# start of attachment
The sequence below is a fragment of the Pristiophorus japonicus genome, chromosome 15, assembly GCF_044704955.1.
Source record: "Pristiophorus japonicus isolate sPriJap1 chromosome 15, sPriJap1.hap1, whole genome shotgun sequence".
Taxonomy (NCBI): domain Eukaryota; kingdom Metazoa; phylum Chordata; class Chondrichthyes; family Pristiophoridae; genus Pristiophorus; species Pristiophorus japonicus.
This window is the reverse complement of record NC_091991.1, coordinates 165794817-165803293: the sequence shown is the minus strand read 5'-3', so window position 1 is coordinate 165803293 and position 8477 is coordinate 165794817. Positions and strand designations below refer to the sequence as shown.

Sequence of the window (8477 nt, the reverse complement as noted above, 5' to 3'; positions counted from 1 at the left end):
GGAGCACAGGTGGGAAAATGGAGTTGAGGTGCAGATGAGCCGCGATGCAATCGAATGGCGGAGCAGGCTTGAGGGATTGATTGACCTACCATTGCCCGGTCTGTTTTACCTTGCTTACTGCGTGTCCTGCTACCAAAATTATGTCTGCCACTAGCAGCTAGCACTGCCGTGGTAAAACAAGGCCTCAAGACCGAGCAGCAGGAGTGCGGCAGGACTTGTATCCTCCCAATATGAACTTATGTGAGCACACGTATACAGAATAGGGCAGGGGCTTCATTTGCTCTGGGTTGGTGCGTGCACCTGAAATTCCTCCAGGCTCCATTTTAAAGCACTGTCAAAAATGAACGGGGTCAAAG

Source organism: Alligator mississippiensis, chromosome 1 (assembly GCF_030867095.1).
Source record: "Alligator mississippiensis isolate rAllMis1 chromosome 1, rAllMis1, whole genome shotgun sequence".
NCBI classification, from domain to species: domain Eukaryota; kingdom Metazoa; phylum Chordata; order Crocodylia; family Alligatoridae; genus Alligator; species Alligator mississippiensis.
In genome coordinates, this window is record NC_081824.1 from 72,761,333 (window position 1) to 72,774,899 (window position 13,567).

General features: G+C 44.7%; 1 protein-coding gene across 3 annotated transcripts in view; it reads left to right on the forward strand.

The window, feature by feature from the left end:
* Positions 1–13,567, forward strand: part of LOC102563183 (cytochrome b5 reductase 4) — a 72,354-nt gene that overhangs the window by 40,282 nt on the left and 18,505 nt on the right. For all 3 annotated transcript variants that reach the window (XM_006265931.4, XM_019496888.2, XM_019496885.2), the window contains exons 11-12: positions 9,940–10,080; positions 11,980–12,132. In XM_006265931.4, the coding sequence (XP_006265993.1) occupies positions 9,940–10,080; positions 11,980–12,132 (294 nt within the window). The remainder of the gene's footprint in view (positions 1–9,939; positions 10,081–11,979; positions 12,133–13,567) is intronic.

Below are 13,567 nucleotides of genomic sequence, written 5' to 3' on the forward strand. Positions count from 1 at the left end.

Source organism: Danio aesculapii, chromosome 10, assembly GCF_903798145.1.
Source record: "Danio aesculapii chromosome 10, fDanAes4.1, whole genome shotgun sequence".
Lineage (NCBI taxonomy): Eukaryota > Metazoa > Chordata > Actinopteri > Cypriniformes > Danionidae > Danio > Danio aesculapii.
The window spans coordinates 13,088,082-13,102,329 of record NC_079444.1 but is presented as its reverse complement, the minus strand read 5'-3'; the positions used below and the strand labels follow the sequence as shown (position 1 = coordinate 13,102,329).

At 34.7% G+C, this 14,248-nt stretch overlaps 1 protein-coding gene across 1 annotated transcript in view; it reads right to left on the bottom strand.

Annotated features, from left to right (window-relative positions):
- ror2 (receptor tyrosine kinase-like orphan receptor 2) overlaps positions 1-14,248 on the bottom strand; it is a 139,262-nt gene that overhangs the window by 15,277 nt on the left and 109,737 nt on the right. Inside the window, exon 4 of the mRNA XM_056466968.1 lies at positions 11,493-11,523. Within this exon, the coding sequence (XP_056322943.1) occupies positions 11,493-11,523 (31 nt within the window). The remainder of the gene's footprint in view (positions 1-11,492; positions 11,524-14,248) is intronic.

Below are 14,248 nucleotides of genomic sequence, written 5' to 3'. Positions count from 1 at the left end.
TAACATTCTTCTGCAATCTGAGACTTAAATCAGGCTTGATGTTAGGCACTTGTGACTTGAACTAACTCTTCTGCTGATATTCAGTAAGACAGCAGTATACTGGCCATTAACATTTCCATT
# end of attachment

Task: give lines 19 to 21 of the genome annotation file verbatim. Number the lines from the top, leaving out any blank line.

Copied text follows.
At 34.7% G+C, this 14,248-nt stretch overlaps 1 protein-coding gene across 1 annotated transcript in view; it reads right to left on the bottom strand.

Annotated features, from left to right (window-relative positions):
- ror2 (receptor tyrosine kinase-like orphan receptor 2) overlaps positions 1-14,248 on the bottom strand; it is a 139,262-nt gene that overhangs the window by 15,277 nt on the left and 109,737 nt on the right. Inside the window, exon 4 of the mRNA XM_056466968.1 lies at positions 11,493-11,523. Within this exon, the coding sequence (XP_056322943.1) occupies positions 11,493-11,523 (31 nt within the window). The remainder of the gene's footprint in view (positions 1-11,492; positions 11,524-14,248) is intronic.